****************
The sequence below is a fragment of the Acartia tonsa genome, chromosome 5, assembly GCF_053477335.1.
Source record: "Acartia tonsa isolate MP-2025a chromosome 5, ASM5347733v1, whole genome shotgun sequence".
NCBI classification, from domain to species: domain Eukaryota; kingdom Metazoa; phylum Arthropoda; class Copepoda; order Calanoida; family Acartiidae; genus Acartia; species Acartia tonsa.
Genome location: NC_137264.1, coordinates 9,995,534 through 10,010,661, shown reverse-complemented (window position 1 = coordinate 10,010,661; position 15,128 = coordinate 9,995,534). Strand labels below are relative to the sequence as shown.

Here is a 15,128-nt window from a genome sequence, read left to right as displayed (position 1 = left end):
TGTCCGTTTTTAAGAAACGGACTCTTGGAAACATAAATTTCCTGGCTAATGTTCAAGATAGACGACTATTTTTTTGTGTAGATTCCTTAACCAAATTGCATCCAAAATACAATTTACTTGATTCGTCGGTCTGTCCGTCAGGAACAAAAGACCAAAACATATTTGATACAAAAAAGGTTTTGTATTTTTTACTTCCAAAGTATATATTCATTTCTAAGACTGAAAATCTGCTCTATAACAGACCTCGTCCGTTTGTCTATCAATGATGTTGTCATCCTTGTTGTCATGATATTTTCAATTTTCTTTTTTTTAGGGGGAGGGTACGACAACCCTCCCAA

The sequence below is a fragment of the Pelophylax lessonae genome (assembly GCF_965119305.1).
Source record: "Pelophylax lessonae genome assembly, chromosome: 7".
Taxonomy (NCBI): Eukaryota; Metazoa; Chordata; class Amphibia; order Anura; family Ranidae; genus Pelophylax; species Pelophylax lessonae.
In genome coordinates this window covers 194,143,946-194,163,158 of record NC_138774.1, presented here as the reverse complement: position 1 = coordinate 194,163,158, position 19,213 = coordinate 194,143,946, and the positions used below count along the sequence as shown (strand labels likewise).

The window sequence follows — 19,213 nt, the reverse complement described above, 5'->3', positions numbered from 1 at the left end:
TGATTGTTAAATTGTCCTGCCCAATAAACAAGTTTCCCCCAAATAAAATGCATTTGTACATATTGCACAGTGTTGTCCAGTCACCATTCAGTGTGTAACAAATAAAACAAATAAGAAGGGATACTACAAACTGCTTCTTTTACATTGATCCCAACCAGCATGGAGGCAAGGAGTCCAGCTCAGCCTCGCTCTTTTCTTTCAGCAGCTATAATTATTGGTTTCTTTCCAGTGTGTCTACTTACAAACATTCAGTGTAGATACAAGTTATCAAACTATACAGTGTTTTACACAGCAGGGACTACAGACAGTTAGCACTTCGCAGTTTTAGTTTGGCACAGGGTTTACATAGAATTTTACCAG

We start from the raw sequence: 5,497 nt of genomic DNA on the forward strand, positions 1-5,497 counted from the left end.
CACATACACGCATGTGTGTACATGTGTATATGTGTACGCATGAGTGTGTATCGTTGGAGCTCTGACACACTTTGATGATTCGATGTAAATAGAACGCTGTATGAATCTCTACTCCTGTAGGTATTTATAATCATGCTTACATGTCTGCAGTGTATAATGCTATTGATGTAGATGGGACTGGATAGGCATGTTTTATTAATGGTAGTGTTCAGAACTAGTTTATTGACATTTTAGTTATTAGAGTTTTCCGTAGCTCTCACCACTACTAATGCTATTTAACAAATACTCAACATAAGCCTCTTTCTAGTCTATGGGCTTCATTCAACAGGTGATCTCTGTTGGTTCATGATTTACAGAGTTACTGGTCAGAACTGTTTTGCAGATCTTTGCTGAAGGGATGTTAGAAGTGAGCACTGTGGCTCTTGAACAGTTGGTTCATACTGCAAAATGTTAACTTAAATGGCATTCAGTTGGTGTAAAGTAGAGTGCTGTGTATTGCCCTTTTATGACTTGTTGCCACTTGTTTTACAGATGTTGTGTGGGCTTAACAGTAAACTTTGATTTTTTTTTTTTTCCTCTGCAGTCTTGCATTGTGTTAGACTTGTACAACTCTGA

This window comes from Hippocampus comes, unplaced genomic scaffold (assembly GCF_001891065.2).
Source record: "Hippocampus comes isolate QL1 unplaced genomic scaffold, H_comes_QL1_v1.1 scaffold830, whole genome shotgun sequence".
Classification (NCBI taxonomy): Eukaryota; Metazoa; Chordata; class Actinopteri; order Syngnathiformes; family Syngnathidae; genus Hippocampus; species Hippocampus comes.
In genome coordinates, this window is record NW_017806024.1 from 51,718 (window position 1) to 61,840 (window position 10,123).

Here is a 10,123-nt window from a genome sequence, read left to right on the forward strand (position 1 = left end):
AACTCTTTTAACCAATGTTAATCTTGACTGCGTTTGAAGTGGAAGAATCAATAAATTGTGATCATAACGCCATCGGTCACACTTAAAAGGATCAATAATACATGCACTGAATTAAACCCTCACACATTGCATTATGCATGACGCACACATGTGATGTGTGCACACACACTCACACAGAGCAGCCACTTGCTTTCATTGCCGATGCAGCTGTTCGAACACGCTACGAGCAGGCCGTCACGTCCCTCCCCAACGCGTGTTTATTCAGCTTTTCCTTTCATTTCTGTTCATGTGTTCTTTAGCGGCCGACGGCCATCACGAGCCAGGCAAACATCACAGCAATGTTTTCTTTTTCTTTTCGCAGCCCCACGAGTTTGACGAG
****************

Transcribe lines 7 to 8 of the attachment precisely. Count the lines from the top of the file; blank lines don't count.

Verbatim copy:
The sequence below is a fragment of the Pelophylax lessonae genome (assembly GCF_965119305.1).
Source record: "Pelophylax lessonae genome assembly, chromosome: 7".